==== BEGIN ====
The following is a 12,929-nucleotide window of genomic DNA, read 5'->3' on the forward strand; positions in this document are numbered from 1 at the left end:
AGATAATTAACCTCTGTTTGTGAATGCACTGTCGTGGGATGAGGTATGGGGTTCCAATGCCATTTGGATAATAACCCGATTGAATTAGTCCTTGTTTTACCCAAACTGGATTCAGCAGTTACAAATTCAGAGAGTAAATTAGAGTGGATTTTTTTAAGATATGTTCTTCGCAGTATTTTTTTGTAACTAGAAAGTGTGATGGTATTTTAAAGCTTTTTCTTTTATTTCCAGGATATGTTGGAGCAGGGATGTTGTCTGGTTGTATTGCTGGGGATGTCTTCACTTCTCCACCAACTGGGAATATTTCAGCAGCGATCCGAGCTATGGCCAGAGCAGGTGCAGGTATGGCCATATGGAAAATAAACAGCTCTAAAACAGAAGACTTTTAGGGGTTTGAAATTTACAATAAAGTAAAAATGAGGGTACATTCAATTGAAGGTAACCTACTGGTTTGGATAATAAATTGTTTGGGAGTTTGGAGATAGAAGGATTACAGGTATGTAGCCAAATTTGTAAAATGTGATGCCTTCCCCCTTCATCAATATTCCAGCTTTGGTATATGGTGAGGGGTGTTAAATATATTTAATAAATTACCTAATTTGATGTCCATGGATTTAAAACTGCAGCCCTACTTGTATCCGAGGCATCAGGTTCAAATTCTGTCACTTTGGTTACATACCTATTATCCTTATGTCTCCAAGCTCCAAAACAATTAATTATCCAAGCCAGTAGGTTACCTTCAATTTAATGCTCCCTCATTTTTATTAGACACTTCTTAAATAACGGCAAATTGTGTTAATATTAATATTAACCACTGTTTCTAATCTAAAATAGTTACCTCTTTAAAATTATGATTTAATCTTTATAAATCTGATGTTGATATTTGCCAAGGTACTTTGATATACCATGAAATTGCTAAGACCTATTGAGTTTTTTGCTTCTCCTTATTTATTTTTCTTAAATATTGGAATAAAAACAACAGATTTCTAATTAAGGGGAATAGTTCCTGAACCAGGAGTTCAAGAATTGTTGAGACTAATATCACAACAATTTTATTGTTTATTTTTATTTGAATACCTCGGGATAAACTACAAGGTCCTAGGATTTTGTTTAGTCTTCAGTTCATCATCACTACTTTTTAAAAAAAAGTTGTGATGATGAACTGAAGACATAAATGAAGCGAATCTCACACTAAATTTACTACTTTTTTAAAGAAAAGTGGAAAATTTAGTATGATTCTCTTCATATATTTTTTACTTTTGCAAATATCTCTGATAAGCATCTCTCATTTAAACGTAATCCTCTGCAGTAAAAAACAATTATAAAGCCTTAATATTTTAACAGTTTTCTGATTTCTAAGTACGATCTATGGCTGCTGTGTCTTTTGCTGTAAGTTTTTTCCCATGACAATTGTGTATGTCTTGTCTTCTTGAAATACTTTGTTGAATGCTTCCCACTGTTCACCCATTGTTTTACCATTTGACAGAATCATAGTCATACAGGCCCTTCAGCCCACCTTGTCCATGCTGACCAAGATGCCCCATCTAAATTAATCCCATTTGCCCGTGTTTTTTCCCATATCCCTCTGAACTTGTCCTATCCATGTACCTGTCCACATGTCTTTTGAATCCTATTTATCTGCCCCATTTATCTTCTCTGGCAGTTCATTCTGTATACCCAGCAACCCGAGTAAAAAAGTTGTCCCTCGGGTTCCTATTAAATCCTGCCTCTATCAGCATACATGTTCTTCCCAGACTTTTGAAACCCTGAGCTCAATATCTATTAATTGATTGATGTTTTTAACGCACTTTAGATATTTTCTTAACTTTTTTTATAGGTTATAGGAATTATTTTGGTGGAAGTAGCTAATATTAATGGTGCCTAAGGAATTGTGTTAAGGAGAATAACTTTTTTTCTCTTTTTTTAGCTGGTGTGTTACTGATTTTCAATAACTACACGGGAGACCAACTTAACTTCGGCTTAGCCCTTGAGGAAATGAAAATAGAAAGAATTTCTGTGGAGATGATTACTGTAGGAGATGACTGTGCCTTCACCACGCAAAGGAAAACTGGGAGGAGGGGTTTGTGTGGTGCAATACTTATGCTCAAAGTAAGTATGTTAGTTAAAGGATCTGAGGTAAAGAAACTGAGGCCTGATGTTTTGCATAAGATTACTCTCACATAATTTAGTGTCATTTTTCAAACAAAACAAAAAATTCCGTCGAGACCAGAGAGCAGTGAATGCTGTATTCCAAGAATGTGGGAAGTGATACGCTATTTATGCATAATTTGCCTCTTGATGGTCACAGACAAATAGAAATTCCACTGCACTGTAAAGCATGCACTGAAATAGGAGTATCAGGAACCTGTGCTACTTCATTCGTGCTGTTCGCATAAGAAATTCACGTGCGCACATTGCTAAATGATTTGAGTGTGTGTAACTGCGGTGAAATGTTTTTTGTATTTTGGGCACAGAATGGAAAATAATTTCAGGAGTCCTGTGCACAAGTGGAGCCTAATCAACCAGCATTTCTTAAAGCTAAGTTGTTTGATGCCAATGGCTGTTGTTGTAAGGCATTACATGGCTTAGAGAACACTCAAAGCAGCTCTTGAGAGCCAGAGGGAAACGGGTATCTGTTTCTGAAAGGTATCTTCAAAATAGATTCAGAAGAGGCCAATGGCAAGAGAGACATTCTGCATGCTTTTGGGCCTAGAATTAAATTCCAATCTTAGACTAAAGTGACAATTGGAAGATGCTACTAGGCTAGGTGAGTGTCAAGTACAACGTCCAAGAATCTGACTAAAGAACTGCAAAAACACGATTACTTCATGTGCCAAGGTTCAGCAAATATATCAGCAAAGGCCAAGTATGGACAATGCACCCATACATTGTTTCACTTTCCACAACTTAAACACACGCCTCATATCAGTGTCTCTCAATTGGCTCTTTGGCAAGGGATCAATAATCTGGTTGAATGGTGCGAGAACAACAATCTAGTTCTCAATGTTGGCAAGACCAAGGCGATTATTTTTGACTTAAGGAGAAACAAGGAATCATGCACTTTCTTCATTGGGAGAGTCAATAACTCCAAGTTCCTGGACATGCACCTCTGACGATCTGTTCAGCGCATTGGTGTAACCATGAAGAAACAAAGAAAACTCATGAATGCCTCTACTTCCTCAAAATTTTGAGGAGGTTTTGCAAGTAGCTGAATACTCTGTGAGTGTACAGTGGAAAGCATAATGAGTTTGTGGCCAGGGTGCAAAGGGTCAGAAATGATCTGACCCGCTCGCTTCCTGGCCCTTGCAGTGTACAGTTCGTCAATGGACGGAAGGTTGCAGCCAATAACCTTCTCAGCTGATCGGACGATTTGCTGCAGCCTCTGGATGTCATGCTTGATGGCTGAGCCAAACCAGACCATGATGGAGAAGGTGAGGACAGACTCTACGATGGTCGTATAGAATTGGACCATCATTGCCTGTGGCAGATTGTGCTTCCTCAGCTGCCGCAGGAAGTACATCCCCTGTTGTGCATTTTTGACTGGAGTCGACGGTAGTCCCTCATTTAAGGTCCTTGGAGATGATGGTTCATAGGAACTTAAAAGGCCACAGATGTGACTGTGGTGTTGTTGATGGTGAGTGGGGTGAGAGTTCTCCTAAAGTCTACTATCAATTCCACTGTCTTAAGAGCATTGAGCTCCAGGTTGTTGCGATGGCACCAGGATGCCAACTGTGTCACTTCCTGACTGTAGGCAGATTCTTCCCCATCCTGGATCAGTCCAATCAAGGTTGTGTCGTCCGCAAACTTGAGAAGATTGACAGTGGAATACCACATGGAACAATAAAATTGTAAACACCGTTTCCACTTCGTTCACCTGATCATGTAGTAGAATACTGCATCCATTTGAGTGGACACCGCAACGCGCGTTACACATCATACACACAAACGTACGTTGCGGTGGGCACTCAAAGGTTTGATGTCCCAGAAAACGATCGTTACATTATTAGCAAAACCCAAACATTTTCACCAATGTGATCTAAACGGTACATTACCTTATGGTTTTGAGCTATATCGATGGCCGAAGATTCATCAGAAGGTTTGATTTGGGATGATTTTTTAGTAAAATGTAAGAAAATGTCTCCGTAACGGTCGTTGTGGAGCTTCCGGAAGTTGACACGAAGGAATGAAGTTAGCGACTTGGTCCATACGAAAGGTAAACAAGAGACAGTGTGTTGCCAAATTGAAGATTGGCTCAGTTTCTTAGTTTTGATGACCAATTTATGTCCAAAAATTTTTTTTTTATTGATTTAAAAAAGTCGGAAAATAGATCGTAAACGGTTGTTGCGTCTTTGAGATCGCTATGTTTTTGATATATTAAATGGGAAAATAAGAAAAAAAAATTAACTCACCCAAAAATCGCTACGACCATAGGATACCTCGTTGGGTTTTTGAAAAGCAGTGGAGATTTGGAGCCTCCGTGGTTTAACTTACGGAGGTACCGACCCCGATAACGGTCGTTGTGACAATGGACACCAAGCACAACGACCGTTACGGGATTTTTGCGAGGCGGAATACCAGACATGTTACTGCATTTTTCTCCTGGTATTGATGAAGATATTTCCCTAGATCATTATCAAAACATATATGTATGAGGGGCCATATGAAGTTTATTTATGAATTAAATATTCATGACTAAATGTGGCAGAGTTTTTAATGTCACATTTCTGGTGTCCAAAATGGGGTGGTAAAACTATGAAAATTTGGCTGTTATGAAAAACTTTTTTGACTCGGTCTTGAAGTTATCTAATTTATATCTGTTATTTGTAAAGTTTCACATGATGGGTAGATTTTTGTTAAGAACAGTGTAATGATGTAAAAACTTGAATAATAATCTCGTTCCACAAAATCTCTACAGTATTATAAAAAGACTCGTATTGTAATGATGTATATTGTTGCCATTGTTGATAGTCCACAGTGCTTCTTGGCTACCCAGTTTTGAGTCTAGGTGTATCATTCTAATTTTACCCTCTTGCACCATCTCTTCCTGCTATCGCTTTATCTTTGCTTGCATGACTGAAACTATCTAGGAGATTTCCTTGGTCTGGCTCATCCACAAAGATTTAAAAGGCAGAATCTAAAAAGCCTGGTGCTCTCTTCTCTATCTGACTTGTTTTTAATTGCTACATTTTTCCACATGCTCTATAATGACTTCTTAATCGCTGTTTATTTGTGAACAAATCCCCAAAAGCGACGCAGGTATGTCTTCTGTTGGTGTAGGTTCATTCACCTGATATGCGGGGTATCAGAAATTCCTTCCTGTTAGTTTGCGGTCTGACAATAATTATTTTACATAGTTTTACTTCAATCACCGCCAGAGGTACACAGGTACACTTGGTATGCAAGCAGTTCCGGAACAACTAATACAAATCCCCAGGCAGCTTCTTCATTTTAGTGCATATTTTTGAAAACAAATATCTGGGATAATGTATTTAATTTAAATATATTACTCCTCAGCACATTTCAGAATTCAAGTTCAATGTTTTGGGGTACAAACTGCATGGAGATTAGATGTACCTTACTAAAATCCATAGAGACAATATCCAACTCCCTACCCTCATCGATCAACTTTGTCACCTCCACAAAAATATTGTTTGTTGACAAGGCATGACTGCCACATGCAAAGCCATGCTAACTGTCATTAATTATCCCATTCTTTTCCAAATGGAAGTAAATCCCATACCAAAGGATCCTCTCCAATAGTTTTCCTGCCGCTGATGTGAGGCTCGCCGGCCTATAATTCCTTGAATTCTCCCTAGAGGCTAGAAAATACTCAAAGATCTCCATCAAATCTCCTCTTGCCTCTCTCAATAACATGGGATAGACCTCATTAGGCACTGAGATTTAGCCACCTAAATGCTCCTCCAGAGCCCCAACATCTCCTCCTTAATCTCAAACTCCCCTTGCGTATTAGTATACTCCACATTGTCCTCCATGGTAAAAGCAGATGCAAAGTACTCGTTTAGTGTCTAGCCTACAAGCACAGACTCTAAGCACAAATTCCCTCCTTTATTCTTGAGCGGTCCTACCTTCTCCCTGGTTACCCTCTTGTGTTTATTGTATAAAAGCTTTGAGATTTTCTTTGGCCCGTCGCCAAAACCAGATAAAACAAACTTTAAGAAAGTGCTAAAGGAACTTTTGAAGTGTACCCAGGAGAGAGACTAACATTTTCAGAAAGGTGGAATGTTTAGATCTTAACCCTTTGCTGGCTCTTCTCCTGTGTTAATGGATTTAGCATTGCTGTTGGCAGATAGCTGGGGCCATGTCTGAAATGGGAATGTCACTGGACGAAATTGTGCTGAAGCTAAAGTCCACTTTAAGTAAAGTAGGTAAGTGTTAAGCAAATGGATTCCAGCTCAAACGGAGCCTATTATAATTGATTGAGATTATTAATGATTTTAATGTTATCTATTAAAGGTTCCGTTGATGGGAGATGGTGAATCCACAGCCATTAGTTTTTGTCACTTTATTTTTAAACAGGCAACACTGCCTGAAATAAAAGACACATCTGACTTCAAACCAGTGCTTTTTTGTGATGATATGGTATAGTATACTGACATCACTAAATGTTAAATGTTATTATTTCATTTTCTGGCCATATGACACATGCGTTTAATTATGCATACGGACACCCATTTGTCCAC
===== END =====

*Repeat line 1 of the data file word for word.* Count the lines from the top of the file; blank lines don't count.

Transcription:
The following is a 12,929-nucleotide window of genomic DNA, read 5'->3' on the forward strand; positions in this document are numbered from 1 at the left end: